This paragraph still treats the wife’s property as belonging to her estate. That ‘ £his executor or administrator shall receive the personal property of the said wife, as a part of the estate of the husband. ” Still treating it as the wife’s 'property, until the administration upon the husband’s estate.

The plaintiff having the right to administer and the note belonging to his intestate’s estate when he administered, he had the right and it was his duty to bring this action as he did, upon defendant’s refusing to pay the same.

So the question comes down to this: Can the defendant, by such legerdemain as this appears to be, free himself from the demands of the law, and impose a bill of cost on the plaintiff, who was in the rightful discharge of his duty ?

The law will not allow such juggling as this. It will not allow a defendant to set up a counter-claim or to plead a set-off against a plaintiff’s demand, unless he was the owner of it before suit was brought. Will it allow such defence in .this case ?

It was said tha,t the object of this statute was to prevent the necessity of two administrations, and I think this is so. But it has not prevented two in this case, and the second administration is brought about by the defendant, and, as it seems to me, to prevent having to pay this debt. As he did not administer on the husband’s estate until long after this action was brought, and after he had answered, denying that he owed the debt, and then he administered on an estate *225that he says is insolvent to the amount of $30,000, and it does not appear that there are any assets except this note.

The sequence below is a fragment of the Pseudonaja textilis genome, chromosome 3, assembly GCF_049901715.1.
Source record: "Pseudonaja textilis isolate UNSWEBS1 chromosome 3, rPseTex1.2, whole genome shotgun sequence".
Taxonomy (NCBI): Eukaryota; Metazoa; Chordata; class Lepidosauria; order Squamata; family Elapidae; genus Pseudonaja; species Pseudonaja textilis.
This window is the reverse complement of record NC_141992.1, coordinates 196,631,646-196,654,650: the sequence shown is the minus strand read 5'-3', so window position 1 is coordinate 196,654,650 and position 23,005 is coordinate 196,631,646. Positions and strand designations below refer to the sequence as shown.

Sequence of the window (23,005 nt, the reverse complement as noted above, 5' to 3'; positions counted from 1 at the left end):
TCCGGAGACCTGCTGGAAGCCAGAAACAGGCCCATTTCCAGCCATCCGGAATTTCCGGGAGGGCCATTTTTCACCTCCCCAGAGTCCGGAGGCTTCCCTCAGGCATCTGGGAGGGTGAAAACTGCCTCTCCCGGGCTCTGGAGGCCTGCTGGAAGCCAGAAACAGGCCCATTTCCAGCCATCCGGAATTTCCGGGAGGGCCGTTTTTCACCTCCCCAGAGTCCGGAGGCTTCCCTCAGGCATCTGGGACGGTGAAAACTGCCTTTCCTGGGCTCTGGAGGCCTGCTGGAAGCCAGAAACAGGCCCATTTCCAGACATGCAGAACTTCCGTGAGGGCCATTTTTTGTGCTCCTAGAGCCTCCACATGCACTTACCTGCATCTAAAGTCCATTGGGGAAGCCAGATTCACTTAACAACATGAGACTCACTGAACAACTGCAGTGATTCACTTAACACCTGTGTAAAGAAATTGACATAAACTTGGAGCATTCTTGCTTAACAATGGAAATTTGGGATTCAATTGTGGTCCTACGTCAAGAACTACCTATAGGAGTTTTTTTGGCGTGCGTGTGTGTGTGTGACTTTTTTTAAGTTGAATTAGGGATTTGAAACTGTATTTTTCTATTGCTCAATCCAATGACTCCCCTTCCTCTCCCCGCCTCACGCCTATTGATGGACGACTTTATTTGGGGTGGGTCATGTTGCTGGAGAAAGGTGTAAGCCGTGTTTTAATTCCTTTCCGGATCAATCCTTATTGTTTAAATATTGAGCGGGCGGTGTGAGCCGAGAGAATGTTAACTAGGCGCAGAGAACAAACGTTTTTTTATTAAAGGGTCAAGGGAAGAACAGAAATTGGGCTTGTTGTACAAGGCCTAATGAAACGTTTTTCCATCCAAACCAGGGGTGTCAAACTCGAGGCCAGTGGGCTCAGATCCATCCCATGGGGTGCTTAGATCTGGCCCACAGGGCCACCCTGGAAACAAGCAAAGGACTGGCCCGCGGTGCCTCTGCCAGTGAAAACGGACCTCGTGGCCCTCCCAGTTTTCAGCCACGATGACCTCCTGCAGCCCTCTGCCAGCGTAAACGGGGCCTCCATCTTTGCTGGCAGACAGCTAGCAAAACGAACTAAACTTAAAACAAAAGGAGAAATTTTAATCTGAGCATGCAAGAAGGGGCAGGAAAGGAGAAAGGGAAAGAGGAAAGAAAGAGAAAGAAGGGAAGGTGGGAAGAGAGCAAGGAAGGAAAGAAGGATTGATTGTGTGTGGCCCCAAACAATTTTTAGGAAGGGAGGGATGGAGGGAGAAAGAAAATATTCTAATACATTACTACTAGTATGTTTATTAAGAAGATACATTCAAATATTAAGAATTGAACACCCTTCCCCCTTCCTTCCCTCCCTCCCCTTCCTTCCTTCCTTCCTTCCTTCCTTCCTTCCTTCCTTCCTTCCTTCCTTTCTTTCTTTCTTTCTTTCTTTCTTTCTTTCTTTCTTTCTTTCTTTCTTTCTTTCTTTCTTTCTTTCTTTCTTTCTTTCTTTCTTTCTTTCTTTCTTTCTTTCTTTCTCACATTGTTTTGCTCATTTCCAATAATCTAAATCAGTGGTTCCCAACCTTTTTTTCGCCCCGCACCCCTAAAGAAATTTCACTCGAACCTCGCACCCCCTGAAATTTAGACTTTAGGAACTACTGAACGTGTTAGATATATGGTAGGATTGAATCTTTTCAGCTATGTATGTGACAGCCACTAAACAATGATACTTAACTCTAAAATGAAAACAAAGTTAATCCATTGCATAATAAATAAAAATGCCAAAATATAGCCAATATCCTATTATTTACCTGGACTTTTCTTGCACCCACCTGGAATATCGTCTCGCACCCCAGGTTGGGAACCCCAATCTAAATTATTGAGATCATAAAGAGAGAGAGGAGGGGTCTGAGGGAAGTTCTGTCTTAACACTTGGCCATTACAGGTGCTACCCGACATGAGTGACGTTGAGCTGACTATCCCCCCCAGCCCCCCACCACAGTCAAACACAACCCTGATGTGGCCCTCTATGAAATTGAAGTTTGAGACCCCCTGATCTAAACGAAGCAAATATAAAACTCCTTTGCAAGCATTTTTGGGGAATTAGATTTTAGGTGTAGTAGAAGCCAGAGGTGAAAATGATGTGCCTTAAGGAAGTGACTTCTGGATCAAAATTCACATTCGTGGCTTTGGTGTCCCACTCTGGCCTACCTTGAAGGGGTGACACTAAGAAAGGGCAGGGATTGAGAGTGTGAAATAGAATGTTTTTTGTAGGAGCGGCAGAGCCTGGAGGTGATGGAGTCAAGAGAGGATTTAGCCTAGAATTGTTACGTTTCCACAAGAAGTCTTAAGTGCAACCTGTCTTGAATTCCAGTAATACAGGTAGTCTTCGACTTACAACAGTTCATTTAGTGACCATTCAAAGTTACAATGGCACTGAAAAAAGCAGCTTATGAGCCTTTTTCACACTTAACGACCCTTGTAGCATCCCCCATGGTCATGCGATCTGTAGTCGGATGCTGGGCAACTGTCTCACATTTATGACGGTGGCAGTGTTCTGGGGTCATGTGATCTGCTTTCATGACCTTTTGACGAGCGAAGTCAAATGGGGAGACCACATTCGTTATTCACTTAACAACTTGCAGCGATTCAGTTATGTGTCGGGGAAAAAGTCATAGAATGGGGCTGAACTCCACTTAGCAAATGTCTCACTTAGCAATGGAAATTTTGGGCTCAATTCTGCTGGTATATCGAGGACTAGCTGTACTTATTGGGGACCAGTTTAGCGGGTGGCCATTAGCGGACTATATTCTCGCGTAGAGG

The defendant says in his first answer that the note was given for the benefit of the husband, as he was.insolvent, and in fact it was his note. This is a very singular statement for him to make, when he alleges that the insolvent husband was owing him $20,000. If this be true, why did the defendant give the note for $500 to bear interest at the rate of 8 per cent, till paid ?

It is said by the Court that it appears that the wife owed no debts. This may be so but there is nothing in the record that shows it to be so.

It is also said by the Court that if there were creditors of the wife they should have administered on this insolvent estate of the husband to get their debts. This would be a great hardship and I do not believe the law makes any such requirement of them.

My opinion is that if the defendant, had administered on the estate of the husband before the plaintiff administered on the estate of the wife, he would have been entitled to receive this note, as he would have been the administrator of the wife by force of the statute. The note belonged to her estate until there was an administrator. But when there was an administration on her estate the title to the property (the nóte) passed to her administration, and he alone had the right to collect the same. Williams on Executors, star pages 700 and 722.

In my opinion there was error in the judgment appealed from.

Douglas, J.:

I concur in the dissenting opinion.